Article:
Prelate's Sermon


The Prelate’s Message: June 6, 2021

Today, according to the Armenian Church Calendar, on the third Sunday of Pentecost, we celebrate the feast of the Mother Cathedral of the Armenian Church, Holy Etchmiadzin. Our Gospel reading is from Saint John 10:22-30, where we read that our Lord Jesus Christ attends the festival of the Dedication of Solomon’s Temple in Jerusalem. While He is walking in the portico of the Temple, the Jews ask Him if He is the Messiah. Jesus deplores their resentment, for in spite of all they have seen and heard, still they do not believe because they do not belong to His flock. He concludes His response by saying, “My sheep hear my voice, I know them, and they follow me. I give them eternal life, and they will never perish. No one will snatch them out of my hand…”

We have discussed earlier the metaphor of the Shepherd. In this passage, Shepherd is used with a richer understanding. Let us enjoy it by highlighting the following points.

  1. There is a live and direct communication between the sheep and the shepherd, that is between a believer and Jesus. In this world there are many voices, opinions, and councilors. It is very crucial to whom we pay attention, listen and follow. The Bible warns us that since the Creation, the greatest tragedy to befall humanity is that like our fore-parents, we hear and follow the Deceiver, who by every cunning falsely promises Comfort, Welfare, and Glory, but ultimately leads us to Fall, and ensnares us in Misery and Disgrace, as the author of Proverbs says, “There is a way that seems right to a man, but in the end it leads to death” (Prov 14:12). Therefore, it is critical to hear the Voice of our Master and to always ask, like the Psalmist, “Let your Good Spirit lead me on a level path” (Ps 143:10).
  2. The Shepherd knows those who hear His voice because He has humbled Himself, He has carried our sinful nature, and has redeemed it. Like the false mother who did not care when Solomon gave the verdict to cut the baby into two pieces, the Evil One pursues after us and rejoices our loss. However, like the true mother, Jesus cares for the lives of all whom He has born anew through His salvific Passion.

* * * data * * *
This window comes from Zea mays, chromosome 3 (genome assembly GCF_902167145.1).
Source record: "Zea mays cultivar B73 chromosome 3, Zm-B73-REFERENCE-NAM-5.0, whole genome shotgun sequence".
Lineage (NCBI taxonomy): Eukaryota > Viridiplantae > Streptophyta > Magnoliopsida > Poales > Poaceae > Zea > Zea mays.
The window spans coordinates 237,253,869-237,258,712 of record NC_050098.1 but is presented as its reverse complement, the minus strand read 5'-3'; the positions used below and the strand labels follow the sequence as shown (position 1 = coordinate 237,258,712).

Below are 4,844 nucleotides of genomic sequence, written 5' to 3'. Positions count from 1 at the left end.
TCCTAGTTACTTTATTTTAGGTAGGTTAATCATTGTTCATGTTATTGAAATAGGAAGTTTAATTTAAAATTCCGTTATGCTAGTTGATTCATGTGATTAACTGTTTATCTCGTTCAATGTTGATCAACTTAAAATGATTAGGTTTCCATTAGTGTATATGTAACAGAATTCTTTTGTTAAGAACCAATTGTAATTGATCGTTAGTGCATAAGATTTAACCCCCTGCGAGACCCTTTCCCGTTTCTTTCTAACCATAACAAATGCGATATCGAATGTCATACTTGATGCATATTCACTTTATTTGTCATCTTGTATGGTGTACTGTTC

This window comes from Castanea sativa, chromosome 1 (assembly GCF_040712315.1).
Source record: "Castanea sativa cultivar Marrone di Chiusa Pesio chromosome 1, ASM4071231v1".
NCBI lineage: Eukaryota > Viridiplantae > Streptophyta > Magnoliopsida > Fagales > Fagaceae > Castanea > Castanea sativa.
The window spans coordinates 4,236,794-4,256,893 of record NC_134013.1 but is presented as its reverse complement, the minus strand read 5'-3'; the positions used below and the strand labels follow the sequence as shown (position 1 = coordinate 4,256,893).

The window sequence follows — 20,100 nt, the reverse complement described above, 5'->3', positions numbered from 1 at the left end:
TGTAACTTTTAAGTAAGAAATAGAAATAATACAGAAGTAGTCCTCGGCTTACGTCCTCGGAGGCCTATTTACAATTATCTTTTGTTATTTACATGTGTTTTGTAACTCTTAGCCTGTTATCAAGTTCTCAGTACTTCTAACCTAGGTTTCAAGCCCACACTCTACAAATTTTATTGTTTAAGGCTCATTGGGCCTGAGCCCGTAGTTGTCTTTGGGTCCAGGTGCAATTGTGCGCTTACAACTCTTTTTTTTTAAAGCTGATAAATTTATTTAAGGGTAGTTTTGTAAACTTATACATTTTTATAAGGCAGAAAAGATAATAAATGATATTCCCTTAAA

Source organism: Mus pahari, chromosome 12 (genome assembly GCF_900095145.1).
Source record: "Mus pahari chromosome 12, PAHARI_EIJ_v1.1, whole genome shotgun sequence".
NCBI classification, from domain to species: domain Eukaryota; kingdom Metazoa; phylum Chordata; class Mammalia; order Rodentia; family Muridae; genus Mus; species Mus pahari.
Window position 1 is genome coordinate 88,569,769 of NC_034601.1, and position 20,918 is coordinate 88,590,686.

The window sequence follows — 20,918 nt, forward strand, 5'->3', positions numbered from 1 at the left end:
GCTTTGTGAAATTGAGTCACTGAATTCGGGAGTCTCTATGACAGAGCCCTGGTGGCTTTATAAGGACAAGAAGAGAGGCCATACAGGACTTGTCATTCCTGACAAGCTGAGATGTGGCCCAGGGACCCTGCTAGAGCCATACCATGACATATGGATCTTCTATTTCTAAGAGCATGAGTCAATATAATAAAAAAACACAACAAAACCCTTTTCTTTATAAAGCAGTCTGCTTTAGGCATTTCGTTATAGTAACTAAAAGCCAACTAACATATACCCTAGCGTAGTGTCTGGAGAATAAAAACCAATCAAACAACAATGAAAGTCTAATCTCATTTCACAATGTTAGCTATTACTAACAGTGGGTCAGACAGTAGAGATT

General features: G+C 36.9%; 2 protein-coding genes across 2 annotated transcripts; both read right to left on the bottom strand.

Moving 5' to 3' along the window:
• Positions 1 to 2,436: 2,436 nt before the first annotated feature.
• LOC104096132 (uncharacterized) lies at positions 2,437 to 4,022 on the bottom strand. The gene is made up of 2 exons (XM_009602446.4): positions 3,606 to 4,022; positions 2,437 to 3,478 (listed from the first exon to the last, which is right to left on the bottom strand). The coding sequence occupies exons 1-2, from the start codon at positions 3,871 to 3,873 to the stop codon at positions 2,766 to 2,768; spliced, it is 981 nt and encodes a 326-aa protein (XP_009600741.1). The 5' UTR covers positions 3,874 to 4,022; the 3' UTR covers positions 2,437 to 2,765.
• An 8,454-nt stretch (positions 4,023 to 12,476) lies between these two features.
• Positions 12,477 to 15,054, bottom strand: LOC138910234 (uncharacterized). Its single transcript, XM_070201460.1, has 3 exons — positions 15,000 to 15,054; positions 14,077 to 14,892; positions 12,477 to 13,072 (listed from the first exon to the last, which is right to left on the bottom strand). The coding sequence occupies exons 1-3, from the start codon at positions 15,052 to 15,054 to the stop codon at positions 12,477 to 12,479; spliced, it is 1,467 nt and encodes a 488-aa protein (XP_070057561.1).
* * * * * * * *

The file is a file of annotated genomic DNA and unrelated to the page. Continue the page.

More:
3. Two Promises are laid in front of us: the pre-Cross and post-Cross promises. The Satan presented a coded promise to our fore-parents, “to be like gods” (Gen 2:5), and they were deprived of their glory which already was bestowed upon them, as it is written “you are gods, children of the Most High, all of you” (Ps 82:6). Jesus constantly reminded us about our Divine identity by saying, “Be perfect, therefore, as your heavenly Father is perfect” (Mt 5:48), and again “Is it not written in you law, ‘I said you are gods’?” (Jn 10:34). Jesus eventually promised eternal life by giving up His own life as a ransom. That life is unperishable, for being in Christ, the Eternal Life, endlessly we enjoy the fullness of life, known only to Him, the Source of life.
  4. The guarantee granted to us that “no one will snatch them out of my hand” is blissful peace for our mind, heart and soul. It transcends all fears caused by loss, separation or even death. This is neither an emotional nor rhetorical statement, but well experienced by the earthlings whose hearts are kindled by the love of the One who loved us first. The saints of all ages, from the Holy Virgin Mary and Saint Stephen, unanimously testify of this life-giving promise, which is granted to us and to the generations to come.

Therefore, let us be always alert to hear His voice and to follow Him only in order to be partakers of the eternal life, praising the All-Holy Trinity. Amen.